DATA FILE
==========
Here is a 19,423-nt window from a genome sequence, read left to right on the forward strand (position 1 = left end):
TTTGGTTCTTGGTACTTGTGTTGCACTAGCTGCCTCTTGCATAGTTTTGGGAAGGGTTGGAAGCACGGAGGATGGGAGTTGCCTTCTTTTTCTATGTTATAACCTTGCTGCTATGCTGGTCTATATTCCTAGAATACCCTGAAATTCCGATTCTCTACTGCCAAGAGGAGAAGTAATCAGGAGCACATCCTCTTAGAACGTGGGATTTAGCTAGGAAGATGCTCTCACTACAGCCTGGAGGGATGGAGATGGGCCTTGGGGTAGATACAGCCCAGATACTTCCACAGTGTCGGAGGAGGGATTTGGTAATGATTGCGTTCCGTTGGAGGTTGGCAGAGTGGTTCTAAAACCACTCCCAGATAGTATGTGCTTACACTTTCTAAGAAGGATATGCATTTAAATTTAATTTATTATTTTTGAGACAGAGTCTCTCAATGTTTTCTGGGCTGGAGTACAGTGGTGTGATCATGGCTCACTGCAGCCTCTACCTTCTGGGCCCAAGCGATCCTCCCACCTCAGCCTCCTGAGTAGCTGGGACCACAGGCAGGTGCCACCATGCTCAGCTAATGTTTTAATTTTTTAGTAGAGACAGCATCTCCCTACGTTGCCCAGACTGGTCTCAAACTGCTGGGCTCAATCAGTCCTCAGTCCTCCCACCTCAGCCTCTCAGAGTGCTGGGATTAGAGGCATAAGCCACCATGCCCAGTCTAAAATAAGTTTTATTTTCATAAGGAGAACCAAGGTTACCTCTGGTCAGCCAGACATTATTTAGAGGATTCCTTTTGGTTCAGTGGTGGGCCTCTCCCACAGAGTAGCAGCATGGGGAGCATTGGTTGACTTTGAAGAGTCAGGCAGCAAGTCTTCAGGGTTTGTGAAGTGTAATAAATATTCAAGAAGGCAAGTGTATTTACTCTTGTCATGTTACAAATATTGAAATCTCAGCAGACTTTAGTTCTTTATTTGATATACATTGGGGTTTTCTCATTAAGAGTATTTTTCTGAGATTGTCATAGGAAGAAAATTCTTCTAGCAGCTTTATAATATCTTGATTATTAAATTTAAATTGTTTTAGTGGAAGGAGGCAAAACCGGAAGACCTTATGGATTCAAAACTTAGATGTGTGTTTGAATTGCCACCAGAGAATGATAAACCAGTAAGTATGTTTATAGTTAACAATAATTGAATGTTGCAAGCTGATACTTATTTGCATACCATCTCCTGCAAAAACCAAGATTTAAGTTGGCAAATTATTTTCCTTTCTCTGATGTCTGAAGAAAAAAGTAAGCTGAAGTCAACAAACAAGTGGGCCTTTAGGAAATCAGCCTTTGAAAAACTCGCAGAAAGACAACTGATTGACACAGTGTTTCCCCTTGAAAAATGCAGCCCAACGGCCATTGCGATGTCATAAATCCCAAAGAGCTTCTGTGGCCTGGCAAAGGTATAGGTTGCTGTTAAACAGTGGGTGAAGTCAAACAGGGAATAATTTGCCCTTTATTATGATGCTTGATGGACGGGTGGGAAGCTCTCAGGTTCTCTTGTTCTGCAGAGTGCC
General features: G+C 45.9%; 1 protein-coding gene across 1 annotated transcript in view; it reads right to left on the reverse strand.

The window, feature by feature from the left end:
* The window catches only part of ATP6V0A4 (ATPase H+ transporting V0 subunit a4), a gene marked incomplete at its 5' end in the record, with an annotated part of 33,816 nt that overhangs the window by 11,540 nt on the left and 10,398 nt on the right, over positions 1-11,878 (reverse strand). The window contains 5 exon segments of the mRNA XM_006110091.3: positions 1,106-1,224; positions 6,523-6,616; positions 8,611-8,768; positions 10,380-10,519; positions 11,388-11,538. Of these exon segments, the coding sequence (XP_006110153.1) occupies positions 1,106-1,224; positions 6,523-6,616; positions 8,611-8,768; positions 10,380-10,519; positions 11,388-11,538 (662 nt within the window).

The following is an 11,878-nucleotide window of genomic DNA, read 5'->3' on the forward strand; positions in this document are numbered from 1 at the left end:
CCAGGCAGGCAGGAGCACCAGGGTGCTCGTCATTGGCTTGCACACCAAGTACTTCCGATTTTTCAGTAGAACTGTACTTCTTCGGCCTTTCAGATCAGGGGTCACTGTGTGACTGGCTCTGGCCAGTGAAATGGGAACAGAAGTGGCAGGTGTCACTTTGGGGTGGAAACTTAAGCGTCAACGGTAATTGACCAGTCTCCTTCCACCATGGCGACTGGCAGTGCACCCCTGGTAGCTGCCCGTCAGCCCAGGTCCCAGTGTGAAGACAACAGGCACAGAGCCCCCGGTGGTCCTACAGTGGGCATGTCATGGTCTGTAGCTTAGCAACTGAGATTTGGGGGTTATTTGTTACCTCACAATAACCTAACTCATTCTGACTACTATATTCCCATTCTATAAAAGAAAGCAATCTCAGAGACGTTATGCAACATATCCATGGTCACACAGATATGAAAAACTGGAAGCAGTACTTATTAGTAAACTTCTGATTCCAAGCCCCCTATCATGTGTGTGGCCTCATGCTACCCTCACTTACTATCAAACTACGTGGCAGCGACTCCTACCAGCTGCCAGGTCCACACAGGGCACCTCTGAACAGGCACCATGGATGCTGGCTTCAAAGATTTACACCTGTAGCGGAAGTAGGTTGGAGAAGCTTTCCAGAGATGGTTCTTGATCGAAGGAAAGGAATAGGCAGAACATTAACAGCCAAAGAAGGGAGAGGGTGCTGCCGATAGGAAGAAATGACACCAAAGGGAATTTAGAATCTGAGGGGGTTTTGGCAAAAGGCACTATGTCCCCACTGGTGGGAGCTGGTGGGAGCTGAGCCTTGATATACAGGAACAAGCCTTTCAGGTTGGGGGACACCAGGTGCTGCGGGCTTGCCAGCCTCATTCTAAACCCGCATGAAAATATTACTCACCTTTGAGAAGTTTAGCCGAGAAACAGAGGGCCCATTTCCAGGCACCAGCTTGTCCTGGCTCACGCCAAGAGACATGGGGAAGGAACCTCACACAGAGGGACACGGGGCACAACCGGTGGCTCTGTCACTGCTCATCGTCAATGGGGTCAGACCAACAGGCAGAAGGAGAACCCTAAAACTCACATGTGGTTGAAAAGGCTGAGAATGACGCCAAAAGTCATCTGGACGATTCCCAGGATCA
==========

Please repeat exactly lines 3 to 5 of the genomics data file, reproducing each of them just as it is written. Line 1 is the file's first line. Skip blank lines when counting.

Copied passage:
General features: G+C 45.9%; 1 protein-coding gene across 1 annotated transcript in view; it reads right to left on the reverse strand.

The window, feature by feature from the left end:
* The window catches only part of ATP6V0A4 (ATPase H+ transporting V0 subunit a4), a gene marked incomplete at its 5' end in the record, with an annotated part of 33,816 nt that overhangs the window by 11,540 nt on the left and 10,398 nt on the right, over positions 1-11,878 (reverse strand). The window contains 5 exon segments of the mRNA XM_006110091.3: positions 1,106-1,224; positions 6,523-6,616; positions 8,611-8,768; positions 10,380-10,519; positions 11,388-11,538. Of these exon segments, the coding sequence (XP_006110153.1) occupies positions 1,106-1,224; positions 6,523-6,616; positions 8,611-8,768; positions 10,380-10,519; positions 11,388-11,538 (662 nt within the window).